A U.S. withdrawal from the Paris climate change agreement is unlikely to scuttle the international deal, but it could instead see China take on a leadership role, experts say.
"I think a lot of it will fall upon the shoulders of China," said Henrik Selin, director of curricular innovation and initiatives at Boston University's Frederick S. Pardee School of Global Studies.
He said with China, the planet's biggest emitter of greenhouse gases, remaining committed to tackling climate change and supporting the deal, it could be an example for other countries and "at least fill some of the vacuum left by the U.S."
"I think on some level, China can see this as an opportunity to provide leadership."
Donald Trump's plans for the agreement have become unclear since the election. On the campaign trail, candidate Trump repeatedly pledged he would cancel the deal. But president-elect Trump seems to be hedging.
In an interview with the editorial board of the New York Times on Tuesday, Trump said he would "keep an open mind" about whether to pull the U.S. out of the agreement.
"I'm looking at it very closely," he said.
The agreement calls on its 191 signatory countries to drastically cut their greenhouse gas emissions in a bid to keep the average global temperature increase "to well below 2 C" compared to pre-industrial times. It wants the world to be carbon neutral — meaning human activity isn't producing more greenhouse gases than trees, soil and oceans can absorb naturally — after 2050 but before 2100.
It also seeks to create a transparent system that will allow the public to monitor how well each country is doing in meeting its climate change goals in hopes this will motivate them to transition more quickly to clean, renewable energy like wind, solar and hydropower.
Regardless of what Trump decides, the agreement says a country can't withdraw for four years.
'Digging in their heels'
Selin said he doesn't believe a U.S. withdrawal would cause a domino effect with other countries following suit. So far, statements from officials at the Marrakech Climate Conference suggest the signatories remain committed, he said.
"It seems like other countries are just digging in their heels and pretty much all statements over the last week indicate they will continue taking action even if the U.S. pulls out," he said.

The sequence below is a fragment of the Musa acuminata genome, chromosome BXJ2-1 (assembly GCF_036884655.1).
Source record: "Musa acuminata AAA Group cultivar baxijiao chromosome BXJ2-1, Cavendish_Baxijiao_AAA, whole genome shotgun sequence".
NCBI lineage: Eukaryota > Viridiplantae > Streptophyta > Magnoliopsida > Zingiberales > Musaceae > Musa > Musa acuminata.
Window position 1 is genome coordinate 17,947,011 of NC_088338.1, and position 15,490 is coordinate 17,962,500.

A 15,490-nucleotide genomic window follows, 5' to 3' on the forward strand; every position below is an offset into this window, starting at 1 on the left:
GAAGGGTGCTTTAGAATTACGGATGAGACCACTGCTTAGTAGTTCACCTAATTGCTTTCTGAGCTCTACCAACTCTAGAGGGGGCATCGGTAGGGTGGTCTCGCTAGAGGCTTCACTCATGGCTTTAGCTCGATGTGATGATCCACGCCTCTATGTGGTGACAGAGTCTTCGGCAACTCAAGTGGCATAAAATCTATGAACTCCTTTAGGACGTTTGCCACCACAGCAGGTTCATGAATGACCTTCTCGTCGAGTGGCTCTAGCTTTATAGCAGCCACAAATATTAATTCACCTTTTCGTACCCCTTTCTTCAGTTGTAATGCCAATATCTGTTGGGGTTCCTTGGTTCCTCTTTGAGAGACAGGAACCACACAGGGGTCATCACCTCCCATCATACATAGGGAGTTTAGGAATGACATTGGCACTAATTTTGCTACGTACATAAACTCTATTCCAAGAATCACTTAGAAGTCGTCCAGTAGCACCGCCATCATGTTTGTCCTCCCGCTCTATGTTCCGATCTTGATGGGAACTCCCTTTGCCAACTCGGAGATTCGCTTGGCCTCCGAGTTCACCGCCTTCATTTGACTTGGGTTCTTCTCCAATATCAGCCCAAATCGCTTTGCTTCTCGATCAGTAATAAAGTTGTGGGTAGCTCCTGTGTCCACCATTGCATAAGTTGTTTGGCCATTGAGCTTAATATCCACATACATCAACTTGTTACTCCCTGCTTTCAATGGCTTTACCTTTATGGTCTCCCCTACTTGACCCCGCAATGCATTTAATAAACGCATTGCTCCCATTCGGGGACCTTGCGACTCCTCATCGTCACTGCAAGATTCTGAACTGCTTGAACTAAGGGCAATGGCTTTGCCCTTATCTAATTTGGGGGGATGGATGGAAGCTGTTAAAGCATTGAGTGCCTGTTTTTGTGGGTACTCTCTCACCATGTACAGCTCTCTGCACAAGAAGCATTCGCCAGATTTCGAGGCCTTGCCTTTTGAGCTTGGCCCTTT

Even India and Russia, two less-than-enthusiastic signatories, are so far expressing support for the deal.
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Selin said he believes India will remain supportive since its emissions targets and climate change policies aren't particularly onerous.
As for Russia, the Kremlin was never going to be an active player or driving force behind the deal, he said.
"I can see [Russian President Vladimir] Putin making the calculation it's better to be on the inside than the outside."
There would be no need to renegotiate the agreement if the U.S. backs out, Selin said. It would just have one less player, albeit a major one.
"The agreement will stand as is," he said. "The agreement has entered into force, it will remain into force. The U.S. pulling out won't change the legal and political stuctures."
U.S. states can set 'ambitious' targets
And it doesn't stop individual states, like California or New York, from continuing with their own climate change initiatives.
"The federal government is very important in setting the rules of the game across the 50 states, setting the lowest common denominator," Selin said. "But the states have the authority to move beyond that. If they want to have ambitious GHG targets, they can do that."
'It seems like other countries are just digging in their heels and pretty much all statements over the last week indicate they will continue taking action even if the U.S. pulls out.' - Henrik Selin, Boston University's Frederick S. Pardee School of Global Studies
With the U.S contributing around 15 per cent of global emissions, pulling out of the accord would affect the world's ability to reach the overall goals. But as Selin said, "85 per cent is still a sizeable chunk of global emissions."
A U.S. withdrawal could also affect how the accord is implemented.
Michael Wara, an associate professor at Stanford Law School who specializes in climate and electricity policy, says it was the U.S., working with other developed countries, that focused on crafting the deal's monitoring, reporting and verification framework.
China, he says, has pushed back very strongly and wants less transparency.
"[China has] said we don't want international monitors telling us our national statistics are not accurate or the programs we say are working are not actually working,'' he said. "And what the Paris agreement really does functionally is set up that international monitoring system."
Wara suggested the monitoring system might be less stringent if China takes a leadership role.
"Is it less effective without U.S. participation? Yes. The reason to have the transparency is to build greater trust. Not just that people keep their promises, but you can actually tell whether people have kept their promises."
Todd Stern, the former U.S. special envoy for climate change who helped negotiate the accord, said in a recent interview that he believes there would be diplomatic backlash against the U.S. if it pulled out and damaged the agreement.
"It will have the impact of having the whole system just kind of … not work … as effectively and as rapidly as it would if the U.S. were there," he told The Atlantic.
"If the U.S. wanders off, that's going to harm the pace and effectiveness of the system."